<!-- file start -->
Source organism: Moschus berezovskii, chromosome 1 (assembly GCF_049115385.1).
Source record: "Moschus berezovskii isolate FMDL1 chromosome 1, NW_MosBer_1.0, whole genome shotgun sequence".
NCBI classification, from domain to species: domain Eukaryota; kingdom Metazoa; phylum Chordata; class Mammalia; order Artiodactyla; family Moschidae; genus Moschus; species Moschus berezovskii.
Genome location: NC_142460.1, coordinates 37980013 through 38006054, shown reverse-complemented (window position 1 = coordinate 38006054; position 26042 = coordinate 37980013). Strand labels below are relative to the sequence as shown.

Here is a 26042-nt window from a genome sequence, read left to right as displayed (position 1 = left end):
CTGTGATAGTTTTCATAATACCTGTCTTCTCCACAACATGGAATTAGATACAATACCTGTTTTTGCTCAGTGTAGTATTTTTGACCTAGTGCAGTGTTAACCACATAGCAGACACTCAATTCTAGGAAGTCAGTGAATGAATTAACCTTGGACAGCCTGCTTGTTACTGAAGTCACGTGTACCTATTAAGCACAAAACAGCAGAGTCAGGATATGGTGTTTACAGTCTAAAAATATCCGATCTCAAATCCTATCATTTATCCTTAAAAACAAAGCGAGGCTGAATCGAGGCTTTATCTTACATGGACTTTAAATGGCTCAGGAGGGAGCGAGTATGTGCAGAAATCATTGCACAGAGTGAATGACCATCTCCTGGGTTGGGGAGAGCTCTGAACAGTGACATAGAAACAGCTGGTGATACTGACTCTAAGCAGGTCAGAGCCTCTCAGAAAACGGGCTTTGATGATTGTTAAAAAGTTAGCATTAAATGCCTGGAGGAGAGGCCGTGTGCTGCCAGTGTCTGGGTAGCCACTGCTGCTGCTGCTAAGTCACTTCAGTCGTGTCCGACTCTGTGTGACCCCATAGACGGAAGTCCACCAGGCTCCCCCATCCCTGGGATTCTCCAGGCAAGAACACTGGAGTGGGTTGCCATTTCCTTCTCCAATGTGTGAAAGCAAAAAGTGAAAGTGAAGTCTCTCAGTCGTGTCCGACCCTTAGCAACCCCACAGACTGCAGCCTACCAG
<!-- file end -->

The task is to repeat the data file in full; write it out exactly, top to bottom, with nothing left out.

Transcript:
Source organism: Moschus berezovskii, chromosome 1 (assembly GCF_049115385.1).
Source record: "Moschus berezovskii isolate FMDL1 chromosome 1, NW_MosBer_1.0, whole genome shotgun sequence".
NCBI classification, from domain to species: domain Eukaryota; kingdom Metazoa; phylum Chordata; class Mammalia; order Artiodactyla; family Moschidae; genus Moschus; species Moschus berezovskii.
Genome location: NC_142460.1, coordinates 37980013 through 38006054, shown reverse-complemented (window position 1 = coordinate 38006054; position 26042 = coordinate 37980013). Strand labels below are relative to the sequence as shown.

Here is a 26042-nt window from a genome sequence, read left to right as displayed (position 1 = left end):
CTGTGATAGTTTTCATAATACCTGTCTTCTCCACAACATGGAATTAGATACAATACCTGTTTTTGCTCAGTGTAGTATTTTTGACCTAGTGCAGTGTTAACCACATAGCAGACACTCAATTCTAGGAAGTCAGTGAATGAATTAACCTTGGACAGCCTGCTTGTTACTGAAGTCACGTGTACCTATTAAGCACAAAACAGCAGAGTCAGGATATGGTGTTTACAGTCTAAAAATATCCGATCTCAAATCCTATCATTTATCCTTAAAAACAAAGCGAGGCTGAATCGAGGCTTTATCTTACATGGACTTTAAATGGCTCAGGAGGGAGCGAGTATGTGCAGAAATCATTGCACAGAGTGAATGACCATCTCCTGGGTTGGGGAGAGCTCTGAACAGTGACATAGAAACAGCTGGTGATACTGACTCTAAGCAGGTCAGAGCCTCTCAGAAAACGGGCTTTGATGATTGTTAAAAAGTTAGCATTAAATGCCTGGAGGAGAGGCCGTGTGCTGCCAGTGTCTGGGTAGCCACTGCTGCTGCTGCTAAGTCACTTCAGTCGTGTCCGACTCTGTGTGACCCCATAGACGGAAGTCCACCAGGCTCCCCCATCCCTGGGATTCTCCAGGCAAGAACACTGGAGTGGGTTGCCATTTCCTTCTCCAATGTGTGAAAGCAAAAAGTGAAAGTGAAGTCTCTCAGTCGTGTCCGACCCTTAGCAACCCCACAGACTGCAGCCTACCAG